I knew the job was dangerous when I took it ...
- Jul 19, 2004
- Out of Bounds
Although electroshock treatments have been mentioned many times on this forum, we don't have a thread dedicated to the practice and the controversies surrounding it. It appears a new round of controversy over ECT has emerged ...
FULL STORY: https://www.theguardian.com/society...im-leads-to-new-row-over-electroshock-therapyBrain damage claim leads to new row over electroshock therapy
It is one of the most dramatic techniques employed in modern psychology. An electric shock is administered directly to the brains of individuals who are suffering from depression.
But electroconvulsive therapy (ECT) is controversial among some psychologists and is now the focus of a huge row – which erupted last week – over claims that it can trigger brain damage, that guidelines covering its use are weak and that it is used disproportionately on women and the elderly.
Other psychologists and psychiatrists disagree, however. They say that while ECT induces mild fits and can also trigger significant memory disruptions, it is a valuable tool for treating seriously depressed individuals with suicidal urges and for whom all other treatments and drugs have failed. Alleviation can be induced by ECT which, they point out, is approved by the National Institute for Health Care and Excellence in the UK and by the Food and Drug Administration in the US. ...
ECT was developed more than 80 years ago and its use peaked in the UK in the 1970s and 1980s, when more than 50,000 treatments a year were administered, said Prof John Read of East London University. “Today, the figure is about 2,500,” added Reed, who is a leading critic of the use of ECT.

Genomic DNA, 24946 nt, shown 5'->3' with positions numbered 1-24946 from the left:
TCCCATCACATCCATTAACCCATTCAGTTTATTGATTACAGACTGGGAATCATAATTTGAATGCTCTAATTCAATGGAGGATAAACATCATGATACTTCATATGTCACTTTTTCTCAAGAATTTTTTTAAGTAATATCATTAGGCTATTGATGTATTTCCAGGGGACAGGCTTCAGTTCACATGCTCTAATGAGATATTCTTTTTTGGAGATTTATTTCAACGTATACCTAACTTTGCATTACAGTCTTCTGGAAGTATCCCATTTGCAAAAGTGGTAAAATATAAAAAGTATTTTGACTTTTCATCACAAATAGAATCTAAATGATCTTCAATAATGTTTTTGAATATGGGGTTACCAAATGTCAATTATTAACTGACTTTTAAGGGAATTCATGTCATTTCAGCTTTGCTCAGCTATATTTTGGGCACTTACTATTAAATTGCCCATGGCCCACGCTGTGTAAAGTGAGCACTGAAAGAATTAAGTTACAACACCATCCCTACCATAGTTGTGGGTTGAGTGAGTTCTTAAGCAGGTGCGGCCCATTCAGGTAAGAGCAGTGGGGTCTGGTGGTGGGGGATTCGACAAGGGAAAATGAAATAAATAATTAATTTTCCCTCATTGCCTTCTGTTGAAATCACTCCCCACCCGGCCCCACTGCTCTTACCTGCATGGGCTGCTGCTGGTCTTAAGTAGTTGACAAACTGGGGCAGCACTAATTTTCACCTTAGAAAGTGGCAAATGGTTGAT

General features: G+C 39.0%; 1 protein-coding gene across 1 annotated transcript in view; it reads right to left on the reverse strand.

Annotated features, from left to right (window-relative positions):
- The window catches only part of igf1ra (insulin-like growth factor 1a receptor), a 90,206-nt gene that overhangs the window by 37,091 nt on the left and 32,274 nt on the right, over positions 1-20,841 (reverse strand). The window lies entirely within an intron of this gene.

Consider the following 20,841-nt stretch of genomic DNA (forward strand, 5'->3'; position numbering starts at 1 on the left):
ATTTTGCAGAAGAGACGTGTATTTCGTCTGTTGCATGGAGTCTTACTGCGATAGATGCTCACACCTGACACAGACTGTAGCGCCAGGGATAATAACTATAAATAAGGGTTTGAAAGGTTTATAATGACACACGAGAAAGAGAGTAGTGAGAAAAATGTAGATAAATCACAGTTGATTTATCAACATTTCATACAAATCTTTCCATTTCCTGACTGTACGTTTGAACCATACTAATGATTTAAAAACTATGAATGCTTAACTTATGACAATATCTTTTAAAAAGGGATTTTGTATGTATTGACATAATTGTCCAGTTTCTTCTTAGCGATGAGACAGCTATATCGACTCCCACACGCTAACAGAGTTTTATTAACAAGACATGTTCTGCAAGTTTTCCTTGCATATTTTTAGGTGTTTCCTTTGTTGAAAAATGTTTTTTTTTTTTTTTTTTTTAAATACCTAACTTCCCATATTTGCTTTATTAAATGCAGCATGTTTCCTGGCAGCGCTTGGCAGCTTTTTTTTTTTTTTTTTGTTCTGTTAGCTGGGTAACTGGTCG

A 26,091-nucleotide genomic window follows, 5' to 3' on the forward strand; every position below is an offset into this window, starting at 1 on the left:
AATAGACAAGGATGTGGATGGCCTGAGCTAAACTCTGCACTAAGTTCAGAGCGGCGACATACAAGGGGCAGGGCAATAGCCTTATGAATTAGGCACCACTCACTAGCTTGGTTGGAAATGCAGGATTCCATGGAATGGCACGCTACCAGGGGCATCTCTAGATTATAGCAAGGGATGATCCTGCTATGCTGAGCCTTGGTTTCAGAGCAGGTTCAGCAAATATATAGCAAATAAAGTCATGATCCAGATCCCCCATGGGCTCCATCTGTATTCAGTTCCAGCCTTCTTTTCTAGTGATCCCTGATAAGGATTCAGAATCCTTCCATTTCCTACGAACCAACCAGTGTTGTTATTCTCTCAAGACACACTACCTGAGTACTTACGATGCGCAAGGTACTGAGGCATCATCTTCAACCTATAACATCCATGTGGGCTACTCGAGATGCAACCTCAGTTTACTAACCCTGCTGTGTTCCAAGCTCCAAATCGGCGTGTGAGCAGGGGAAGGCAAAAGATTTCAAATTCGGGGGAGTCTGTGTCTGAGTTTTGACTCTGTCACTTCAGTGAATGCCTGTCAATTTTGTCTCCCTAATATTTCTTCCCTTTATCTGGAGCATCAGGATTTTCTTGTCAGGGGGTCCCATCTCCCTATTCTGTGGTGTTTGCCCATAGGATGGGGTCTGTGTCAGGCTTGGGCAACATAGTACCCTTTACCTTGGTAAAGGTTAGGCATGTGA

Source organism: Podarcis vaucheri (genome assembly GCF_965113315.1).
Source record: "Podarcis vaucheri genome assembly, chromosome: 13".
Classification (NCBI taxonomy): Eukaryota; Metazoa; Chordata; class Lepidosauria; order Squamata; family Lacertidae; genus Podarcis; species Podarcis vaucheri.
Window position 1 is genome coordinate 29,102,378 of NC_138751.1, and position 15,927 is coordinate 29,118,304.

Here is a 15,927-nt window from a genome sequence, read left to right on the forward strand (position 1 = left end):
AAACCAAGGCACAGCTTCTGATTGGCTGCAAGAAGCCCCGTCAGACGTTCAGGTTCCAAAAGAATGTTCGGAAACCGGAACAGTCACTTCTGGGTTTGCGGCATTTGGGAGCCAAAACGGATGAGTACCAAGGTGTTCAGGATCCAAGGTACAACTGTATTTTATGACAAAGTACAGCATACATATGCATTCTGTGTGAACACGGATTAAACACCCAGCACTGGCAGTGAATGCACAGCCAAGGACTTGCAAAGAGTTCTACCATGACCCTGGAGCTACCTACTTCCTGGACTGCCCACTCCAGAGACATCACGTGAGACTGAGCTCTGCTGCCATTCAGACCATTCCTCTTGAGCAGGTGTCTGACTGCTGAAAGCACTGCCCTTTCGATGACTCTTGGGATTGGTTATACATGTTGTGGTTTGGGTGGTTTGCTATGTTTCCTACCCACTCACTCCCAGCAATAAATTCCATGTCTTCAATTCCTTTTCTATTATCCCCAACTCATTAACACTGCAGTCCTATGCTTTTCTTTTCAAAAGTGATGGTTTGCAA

“We know it causes brain damage,” he told the Observer. “However, we don’t know how much damage is caused, or in how many patients, and until that is the case, there is no ethical or scientific justification for its use.”
However, supporters reject the idea that it causes brain damage. It can lead to memory impairment that can last for months but they insist its impact is not permanent. ...
Both sides also disagree about the efficacy of ECT. Opponents argue that their studies reveal little evidence to indicate the technique works as well as is claimed. “However, when you look at those studies you find they contain major methodological shortcomings and are inherently biased,” said Robert Howard, professor of old age psychiatry at University College London. “There is plenty of evidence to show that ECT is effective.” ...